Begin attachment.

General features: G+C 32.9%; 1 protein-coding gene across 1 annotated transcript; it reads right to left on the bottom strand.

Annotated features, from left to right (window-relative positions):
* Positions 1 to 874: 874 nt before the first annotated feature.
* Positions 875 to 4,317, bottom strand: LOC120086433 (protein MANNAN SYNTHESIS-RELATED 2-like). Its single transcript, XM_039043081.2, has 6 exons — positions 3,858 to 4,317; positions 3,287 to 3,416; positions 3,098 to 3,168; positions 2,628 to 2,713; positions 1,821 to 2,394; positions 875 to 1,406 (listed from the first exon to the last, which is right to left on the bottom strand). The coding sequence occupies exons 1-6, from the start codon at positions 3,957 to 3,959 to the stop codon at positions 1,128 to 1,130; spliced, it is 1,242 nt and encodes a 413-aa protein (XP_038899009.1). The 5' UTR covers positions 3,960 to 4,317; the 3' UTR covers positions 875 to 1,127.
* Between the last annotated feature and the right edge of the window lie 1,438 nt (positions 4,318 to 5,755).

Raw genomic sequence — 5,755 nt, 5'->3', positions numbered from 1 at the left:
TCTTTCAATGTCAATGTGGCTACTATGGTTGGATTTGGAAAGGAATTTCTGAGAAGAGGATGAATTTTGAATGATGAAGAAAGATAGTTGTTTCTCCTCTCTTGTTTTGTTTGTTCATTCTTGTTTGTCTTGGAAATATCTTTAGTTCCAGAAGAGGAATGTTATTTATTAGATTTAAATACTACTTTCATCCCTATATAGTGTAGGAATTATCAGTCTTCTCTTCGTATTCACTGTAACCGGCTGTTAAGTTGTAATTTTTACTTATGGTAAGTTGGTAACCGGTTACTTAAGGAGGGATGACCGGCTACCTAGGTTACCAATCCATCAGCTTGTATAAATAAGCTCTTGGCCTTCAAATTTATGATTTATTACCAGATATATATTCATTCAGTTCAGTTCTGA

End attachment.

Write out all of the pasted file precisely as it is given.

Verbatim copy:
General features: G+C 32.9%; 1 protein-coding gene across 1 annotated transcript; it reads right to left on the bottom strand.

Annotated features, from left to right (window-relative positions):
* Positions 1 to 874: 874 nt before the first annotated feature.
* Positions 875 to 4,317, bottom strand: LOC120086433 (protein MANNAN SYNTHESIS-RELATED 2-like). Its single transcript, XM_039043081.2, has 6 exons — positions 3,858 to 4,317; positions 3,287 to 3,416; positions 3,098 to 3,168; positions 2,628 to 2,713; positions 1,821 to 2,394; positions 875 to 1,406 (listed from the first exon to the last, which is right to left on the bottom strand). The coding sequence occupies exons 1-6, from the start codon at positions 3,957 to 3,959 to the stop codon at positions 1,128 to 1,130; spliced, it is 1,242 nt and encodes a 413-aa protein (XP_038899009.1). The 5' UTR covers positions 3,960 to 4,317; the 3' UTR covers positions 875 to 1,127.
* Between the last annotated feature and the right edge of the window lie 1,438 nt (positions 4,318 to 5,755).

Raw genomic sequence — 5,755 nt, 5'->3', positions numbered from 1 at the left:
TCTTTCAATGTCAATGTGGCTACTATGGTTGGATTTGGAAAGGAATTTCTGAGAAGAGGATGAATTTTGAATGATGAAGAAAGATAGTTGTTTCTCCTCTCTTGTTTTGTTTGTTCATTCTTGTTTGTCTTGGAAATATCTTTAGTTCCAGAAGAGGAATGTTATTTATTAGATTTAAATACTACTTTCATCCCTATATAGTGTAGGAATTATCAGTCTTCTCTTCGTATTCACTGTAACCGGCTGTTAAGTTGTAATTTTTACTTATGGTAAGTTGGTAACCGGTTACTTAAGGAGGGATGACCGGCTACCTAGGTTACCAATCCATCAGCTTGTATAAATAAGCTCTTGGCCTTCAAATTTATGATTTATTACCAGATATATATTCATTCAGTTCAGTTCTGA